Wednesday, July 17, 2024

Aaron Swartz at a Boston Wiki meetup in 2009. (Photo: Sage Ross)

Programmer, writer and open-information activist Aaron Swartz was arraigned today in Middlesex Superior Court in Woburn for what authorities are calling computer intrusion, fraud and data theft — trying to provide unpaid access to the contents of Jstor, a not-for-profit archive of scientific journals and academic work.

He was released by Middlesex Superior Court Clerk Magistrate Michael Sullivan on personal recognizance with the condition that he surrenders his passport.

The official charges against Swartz, 25, once a fellow at the Harvard Ethics Center Lab studying institutional corruption, are breaking and entering with intent to commit a felony; larceny over $250; and unauthorized access to a computer network, Middlesex District Attorney Gerry Leone said. The charges result from the way he accessed Jstor on Sept. 24 and Oct. 9 and “continued to make over 2 million illegal downloads in November and December of 2010,” Leone said.

There are various questions muddying the case against Swartz, including whether the offended parties — Jstor and the Massachusetts Institute of Technology — are actually all that offended. The questions arose even as the federal indictment against Swartz was unsealed July 19.

The institute no longer has an ax to grind with Swartz, according to David Segal, executive director of Demand Progress, a liberal group for which Swartz once served as executive director.

“The alleged victim has settled any claims against Aaron, explained they’ve suffered no loss or damage, and asked the government not to prosecute,” Segal said at the time on the Demand Progress website, referring to the university.

A simultaneous statement by Jstor said the journal noticed Swartz’s attempts to download, “stopped this downloading activity, and the individual responsible, Mr. Swartz, was identified. We secured from Mr. Swartz the content that was taken, and received confirmation that the content was not and would not be used, copied, transferred, or distributed.”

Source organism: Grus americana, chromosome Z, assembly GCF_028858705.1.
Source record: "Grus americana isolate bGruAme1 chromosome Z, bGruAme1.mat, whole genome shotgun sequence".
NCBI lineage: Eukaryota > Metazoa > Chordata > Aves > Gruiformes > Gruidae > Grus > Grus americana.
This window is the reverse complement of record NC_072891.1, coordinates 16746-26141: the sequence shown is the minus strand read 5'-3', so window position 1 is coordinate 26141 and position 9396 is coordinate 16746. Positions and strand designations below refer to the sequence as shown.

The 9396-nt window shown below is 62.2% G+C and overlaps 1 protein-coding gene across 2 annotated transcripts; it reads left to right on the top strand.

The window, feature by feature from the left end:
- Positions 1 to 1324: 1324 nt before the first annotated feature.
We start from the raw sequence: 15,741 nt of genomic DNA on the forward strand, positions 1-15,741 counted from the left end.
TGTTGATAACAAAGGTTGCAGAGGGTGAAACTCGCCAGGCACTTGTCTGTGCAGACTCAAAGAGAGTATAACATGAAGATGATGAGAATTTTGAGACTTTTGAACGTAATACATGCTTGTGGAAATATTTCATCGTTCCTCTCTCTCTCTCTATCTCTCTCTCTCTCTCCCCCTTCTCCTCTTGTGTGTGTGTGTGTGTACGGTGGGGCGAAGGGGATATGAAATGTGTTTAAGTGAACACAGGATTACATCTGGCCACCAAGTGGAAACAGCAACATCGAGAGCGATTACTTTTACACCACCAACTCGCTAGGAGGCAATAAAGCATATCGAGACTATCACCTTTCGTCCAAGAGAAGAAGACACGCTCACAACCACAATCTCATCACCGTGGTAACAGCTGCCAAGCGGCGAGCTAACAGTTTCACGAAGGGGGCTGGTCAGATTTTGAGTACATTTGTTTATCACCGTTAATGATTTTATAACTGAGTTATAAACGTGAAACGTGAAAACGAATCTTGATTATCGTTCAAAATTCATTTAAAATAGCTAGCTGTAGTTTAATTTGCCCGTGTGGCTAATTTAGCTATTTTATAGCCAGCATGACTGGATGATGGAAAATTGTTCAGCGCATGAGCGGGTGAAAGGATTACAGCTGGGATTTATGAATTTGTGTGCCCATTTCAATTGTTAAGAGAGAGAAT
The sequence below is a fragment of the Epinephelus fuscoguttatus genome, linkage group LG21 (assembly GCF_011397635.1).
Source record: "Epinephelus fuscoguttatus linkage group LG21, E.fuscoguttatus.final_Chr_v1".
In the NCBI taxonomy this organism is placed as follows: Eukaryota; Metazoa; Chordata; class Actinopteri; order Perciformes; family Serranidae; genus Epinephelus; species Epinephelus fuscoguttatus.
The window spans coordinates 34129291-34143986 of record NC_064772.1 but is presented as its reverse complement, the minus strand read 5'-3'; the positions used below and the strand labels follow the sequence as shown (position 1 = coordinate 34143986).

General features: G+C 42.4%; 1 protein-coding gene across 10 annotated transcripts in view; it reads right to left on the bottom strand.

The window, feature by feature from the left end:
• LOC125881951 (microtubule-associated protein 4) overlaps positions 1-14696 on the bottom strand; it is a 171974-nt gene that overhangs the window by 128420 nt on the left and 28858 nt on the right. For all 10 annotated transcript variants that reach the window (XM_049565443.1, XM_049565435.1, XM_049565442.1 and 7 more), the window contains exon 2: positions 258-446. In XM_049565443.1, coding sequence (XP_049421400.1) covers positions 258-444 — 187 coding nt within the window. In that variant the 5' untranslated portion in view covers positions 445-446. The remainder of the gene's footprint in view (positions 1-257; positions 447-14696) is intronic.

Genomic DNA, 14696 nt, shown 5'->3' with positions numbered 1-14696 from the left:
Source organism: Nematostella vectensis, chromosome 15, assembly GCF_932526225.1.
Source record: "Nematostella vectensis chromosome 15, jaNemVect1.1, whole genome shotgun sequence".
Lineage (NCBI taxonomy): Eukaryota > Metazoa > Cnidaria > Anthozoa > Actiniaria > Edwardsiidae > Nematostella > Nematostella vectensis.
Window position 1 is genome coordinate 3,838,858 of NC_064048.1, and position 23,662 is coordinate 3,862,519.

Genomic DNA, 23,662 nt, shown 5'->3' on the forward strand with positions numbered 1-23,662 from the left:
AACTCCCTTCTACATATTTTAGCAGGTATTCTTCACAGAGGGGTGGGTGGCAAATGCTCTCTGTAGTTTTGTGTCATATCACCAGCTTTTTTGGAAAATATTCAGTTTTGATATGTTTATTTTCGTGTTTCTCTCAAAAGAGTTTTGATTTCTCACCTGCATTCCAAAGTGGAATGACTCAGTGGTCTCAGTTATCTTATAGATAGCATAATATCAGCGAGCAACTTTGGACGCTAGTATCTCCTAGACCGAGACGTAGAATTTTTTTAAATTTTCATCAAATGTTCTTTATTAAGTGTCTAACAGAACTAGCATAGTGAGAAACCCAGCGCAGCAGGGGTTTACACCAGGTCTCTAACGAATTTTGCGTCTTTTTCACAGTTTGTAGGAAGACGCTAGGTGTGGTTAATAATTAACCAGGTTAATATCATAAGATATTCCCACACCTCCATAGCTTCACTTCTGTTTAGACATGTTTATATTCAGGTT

The government’s case as of Wednesday sounded different. According to a press release from Leone’s office:

On Jan. 4, a newly installed security camera captured Swartz entering the restricted server room, appearing to replace a hard drive. On Jan. 6, the camera again captured Swartz entering the room, covering his face with a helmet in an apparent effort to evade identification. He is alleged on that date to have taken the concealed laptop and hard drive out of the room. Later that day, MIT police recognized Swartz from the video. When police called to him, he fled; police eventually apprehended and arrested the defendant on Lee Street in Cambridge. Upon his apprehension, Swartz was found to be in possession of a portable USB drive that contained a file-grabbing program designed to evade security measures and initiate mass downloads. When the laptop was examined forensically, it also contained a similar file-grabbing program that had been specifically designed to steal files from the JSTOR database.  Secret Service agents later seized four additional hard drives that contained the stolen files.

Swartz’ next court date is Jan. 3 for a pretrial conference.

Past coverage of the case is here.